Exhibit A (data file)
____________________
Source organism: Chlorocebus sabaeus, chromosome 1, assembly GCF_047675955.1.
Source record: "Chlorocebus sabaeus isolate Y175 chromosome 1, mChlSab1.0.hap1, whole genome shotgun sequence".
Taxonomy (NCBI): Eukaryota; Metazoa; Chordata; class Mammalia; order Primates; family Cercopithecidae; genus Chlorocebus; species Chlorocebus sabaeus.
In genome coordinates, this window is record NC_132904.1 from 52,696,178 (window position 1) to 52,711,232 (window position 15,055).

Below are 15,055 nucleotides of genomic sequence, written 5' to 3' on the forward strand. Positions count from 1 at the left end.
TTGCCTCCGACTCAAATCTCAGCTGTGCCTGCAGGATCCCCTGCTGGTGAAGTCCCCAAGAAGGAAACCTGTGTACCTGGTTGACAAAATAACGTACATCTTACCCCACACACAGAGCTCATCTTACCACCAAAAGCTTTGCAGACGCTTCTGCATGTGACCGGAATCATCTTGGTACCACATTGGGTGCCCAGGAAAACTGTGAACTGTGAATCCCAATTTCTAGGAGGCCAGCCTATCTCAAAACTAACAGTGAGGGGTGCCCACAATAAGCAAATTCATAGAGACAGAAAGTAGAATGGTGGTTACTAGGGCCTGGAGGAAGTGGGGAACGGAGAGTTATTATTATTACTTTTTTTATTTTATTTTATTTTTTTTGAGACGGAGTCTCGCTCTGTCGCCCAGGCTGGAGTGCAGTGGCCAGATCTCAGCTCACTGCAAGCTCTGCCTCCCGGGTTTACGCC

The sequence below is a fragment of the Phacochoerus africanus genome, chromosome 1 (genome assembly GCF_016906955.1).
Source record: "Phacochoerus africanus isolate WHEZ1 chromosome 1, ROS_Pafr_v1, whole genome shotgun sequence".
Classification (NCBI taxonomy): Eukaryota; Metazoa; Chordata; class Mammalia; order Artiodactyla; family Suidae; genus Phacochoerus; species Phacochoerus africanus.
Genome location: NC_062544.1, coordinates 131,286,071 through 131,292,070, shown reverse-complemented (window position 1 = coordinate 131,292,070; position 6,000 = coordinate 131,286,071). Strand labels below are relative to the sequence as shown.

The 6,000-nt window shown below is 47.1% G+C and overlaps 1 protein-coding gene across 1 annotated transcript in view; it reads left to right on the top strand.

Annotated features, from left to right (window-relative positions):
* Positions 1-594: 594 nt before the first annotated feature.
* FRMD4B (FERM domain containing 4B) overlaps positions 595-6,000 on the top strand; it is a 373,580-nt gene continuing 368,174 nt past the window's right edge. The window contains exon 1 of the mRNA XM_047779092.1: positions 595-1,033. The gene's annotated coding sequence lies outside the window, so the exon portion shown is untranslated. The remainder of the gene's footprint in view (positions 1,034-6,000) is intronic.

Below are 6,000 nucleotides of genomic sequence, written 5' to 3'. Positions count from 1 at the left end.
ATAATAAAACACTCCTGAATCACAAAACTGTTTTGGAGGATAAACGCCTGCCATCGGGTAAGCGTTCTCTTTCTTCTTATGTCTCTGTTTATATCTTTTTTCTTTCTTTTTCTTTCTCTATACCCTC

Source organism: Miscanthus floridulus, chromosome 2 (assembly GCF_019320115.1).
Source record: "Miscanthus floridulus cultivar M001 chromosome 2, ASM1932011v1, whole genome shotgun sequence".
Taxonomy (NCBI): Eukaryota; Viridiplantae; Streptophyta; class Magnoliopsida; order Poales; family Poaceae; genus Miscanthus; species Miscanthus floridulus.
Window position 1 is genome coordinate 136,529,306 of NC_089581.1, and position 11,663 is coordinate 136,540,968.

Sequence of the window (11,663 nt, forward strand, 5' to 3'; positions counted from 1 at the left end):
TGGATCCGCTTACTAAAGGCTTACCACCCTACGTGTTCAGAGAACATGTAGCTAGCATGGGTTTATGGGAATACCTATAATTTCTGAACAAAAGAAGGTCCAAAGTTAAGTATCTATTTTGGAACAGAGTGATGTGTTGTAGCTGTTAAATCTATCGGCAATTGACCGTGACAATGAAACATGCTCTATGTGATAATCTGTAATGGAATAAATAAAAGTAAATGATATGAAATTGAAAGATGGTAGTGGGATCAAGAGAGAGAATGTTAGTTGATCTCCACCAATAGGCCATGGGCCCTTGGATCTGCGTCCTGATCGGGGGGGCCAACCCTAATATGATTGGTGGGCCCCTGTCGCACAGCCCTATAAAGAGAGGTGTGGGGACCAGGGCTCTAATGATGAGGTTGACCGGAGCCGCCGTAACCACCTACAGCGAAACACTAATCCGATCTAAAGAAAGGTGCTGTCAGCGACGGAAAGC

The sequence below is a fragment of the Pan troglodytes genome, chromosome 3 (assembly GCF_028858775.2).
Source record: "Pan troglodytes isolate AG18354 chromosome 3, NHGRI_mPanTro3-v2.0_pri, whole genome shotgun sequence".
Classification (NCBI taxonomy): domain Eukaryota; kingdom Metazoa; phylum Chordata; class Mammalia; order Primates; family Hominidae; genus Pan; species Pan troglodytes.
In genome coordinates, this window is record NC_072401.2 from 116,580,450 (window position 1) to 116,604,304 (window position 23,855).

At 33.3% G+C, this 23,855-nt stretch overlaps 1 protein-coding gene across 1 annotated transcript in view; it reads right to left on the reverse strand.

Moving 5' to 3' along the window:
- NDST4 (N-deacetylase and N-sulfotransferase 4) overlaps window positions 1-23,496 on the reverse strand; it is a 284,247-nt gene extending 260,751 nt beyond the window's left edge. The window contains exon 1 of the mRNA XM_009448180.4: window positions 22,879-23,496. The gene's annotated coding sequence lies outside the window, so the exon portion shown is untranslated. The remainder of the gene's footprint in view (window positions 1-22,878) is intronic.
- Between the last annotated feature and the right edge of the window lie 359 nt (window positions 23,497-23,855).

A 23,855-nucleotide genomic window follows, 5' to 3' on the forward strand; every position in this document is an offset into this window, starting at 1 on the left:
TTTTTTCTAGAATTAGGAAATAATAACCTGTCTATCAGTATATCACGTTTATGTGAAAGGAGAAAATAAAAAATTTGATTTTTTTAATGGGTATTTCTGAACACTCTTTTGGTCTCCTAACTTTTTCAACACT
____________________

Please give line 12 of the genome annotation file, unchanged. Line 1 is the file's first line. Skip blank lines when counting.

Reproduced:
Annotated features, from left to right (window-relative positions):